Most businesses are looking at having the capability for two Internet connections, said Bayliss. That way if an electric pole gets hit or electric power is otherwise knocked out, they can continue business, he said.
Bayliss talked about a recent two to four-day outage in Charleston and Parkersburg where emergency services, hospitals, banks and businesses lost communications because there weren't two diverse pathways.
A standard high-speed wireless Internet access plan has a 25-30 times faster connection than dial-up. Bayliss' company plans to also provide a low-cost wireless broadband Internet access plan that would be four times faster than a dial-up connection for those that don't need the high-speed connection.
The connection would be live 24/7 and one could browse the Internet and be on the telephone at the same time. The cost will be about half of a standard monthly residential Internet rate, said Bayliss.
Frontier Technology is
Frontier Technology is their distributor for sales in Morgan County, said Bayliss. They have been adding customers online and are training in installations and site surveys, he said. DSL service is also available in downtown Berkeley Springs. For more information, call Bayliss at World Airwaves at 540-667-6431 or Frontier Technology at 304-258-6600.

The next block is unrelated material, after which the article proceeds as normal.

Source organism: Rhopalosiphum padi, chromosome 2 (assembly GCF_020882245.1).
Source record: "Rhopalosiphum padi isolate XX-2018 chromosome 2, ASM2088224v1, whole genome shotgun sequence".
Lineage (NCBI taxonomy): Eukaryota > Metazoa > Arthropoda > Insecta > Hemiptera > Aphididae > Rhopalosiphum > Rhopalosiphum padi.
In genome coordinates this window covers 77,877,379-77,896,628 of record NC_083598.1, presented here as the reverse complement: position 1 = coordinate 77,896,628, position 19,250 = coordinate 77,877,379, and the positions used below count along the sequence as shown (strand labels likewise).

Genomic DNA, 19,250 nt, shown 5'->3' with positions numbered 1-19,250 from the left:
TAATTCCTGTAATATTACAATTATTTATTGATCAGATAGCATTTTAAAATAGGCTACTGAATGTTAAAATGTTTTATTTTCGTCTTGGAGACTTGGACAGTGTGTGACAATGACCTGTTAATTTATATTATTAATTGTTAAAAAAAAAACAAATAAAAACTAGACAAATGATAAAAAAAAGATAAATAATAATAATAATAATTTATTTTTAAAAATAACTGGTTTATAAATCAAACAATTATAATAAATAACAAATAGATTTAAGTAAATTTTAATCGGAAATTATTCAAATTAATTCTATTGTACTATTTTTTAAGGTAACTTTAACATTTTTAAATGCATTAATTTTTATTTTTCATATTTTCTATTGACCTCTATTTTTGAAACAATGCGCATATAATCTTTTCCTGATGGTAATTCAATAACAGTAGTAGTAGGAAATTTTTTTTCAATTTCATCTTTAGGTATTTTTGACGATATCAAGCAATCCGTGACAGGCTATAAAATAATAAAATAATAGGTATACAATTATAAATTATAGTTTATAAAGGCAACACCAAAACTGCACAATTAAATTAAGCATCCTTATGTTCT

Moving West Virginia forward
Bayliss' company wants to help move West Virginia forward by bringing broadband into depressed areas as an economic development
tool. Bayliss is also putting up an IPV6 broad-band wireless Internet access system in Parkersburg.
Bayliss' company is looking at serving areas in West Virginia with larger populations as well as places that are slightly populated.
Telecommunications carriers have virtually ignored West Virginia and there's no excuse for it, said Bayliss. West Virginia is closer to the center core of the Internet, he notes.
Bayliss feels the state has phenomenal potential and resources such as land, electric power and water to attract technology companies. Morgan County is now a model for the broadband wireless Internet access, he said.
County Administrator Bill Clark is excited about the potential of the broadband wireless Internet access system for economic development and attracting businesses to Morgan County.
Governor says it's crucial
Governor Joe Manchin said in his August 17 column that bringing high-speed, consistently accessible and affordable broadband Internet connections to West Virginia was "a crucial part of our infrastructure and essential to our education, business and economic development plans."
Our beautiful mountainous state makes traditional development difficult, he said. Manchin's goal is having every state resident that wants high-speed Internet access to have at least one provider to choose from by 2010.
Manchin also wants to encourage more West Virginians to learn the benefits of having a home computer with broadband service. Only 55% of state residents now own a home computer.